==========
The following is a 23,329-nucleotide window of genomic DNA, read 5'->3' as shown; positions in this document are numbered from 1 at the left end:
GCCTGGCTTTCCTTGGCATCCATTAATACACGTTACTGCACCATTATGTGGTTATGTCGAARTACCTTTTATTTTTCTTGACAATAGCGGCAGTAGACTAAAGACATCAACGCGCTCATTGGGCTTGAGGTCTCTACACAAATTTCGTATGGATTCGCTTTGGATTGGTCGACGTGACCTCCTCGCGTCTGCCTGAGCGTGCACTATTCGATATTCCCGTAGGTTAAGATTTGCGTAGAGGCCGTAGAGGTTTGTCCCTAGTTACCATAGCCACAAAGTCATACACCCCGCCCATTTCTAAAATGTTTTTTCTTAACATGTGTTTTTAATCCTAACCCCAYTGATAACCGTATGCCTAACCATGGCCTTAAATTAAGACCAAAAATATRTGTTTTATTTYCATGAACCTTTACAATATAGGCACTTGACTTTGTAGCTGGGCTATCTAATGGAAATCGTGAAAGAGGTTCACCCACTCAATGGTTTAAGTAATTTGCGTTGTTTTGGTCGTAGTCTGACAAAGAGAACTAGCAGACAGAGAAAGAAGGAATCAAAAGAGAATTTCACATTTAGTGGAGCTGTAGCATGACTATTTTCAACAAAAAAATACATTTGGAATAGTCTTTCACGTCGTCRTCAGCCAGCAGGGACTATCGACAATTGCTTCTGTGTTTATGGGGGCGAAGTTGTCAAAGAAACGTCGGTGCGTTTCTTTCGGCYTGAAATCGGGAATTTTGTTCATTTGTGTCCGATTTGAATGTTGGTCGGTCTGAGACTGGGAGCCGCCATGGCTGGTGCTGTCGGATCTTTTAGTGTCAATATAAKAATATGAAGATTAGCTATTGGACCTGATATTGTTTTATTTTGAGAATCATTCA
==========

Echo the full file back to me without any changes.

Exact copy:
The following is a 23,329-nucleotide window of genomic DNA, read 5'->3' as shown; positions in this document are numbered from 1 at the left end:
GCCTGGCTTTCCTTGGCATCCATTAATACACGTTACTGCACCATTATGTGGTTATGTCGAARTACCTTTTATTTTTCTTGACAATAGCGGCAGTAGACTAAAGACATCAACGCGCTCATTGGGCTTGAGGTCTCTACACAAATTTCGTATGGATTCGCTTTGGATTGGTCGACGTGACCTCCTCGCGTCTGCCTGAGCGTGCACTATTCGATATTCCCGTAGGTTAAGATTTGCGTAGAGGCCGTAGAGGTTTGTCCCTAGTTACCATAGCCACAAAGTCATACACCCCGCCCATTTCTAAAATGTTTTTTCTTAACATGTGTTTTTAATCCTAACCCCAYTGATAACCGTATGCCTAACCATGGCCTTAAATTAAGACCAAAAATATRTGTTTTATTTYCATGAACCTTTACAATATAGGCACTTGACTTTGTAGCTGGGCTATCTAATGGAAATCGTGAAAGAGGTTCACCCACTCAATGGTTTAAGTAATTTGCGTTGTTTTGGTCGTAGTCTGACAAAGAGAACTAGCAGACAGAGAAAGAAGGAATCAAAAGAGAATTTCACATTTAGTGGAGCTGTAGCATGACTATTTTCAACAAAAAAATACATTTGGAATAGTCTTTCACGTCGTCRTCAGCCAGCAGGGACTATCGACAATTGCTTCTGTGTTTATGGGGGCGAAGTTGTCAAAGAAACGTCGGTGCGTTTCTTTCGGCYTGAAATCGGGAATTTTGTTCATTTGTGTCCGATTTGAATGTTGGTCGGTCTGAGACTGGGAGCCGCCATGGCTGGTGCTGTCGGATCTTTTAGTGTCAATATAAKAATATGAAGATTAGCTATTGGACCTGATATTGTTTTATTTTGAGAATCATTCA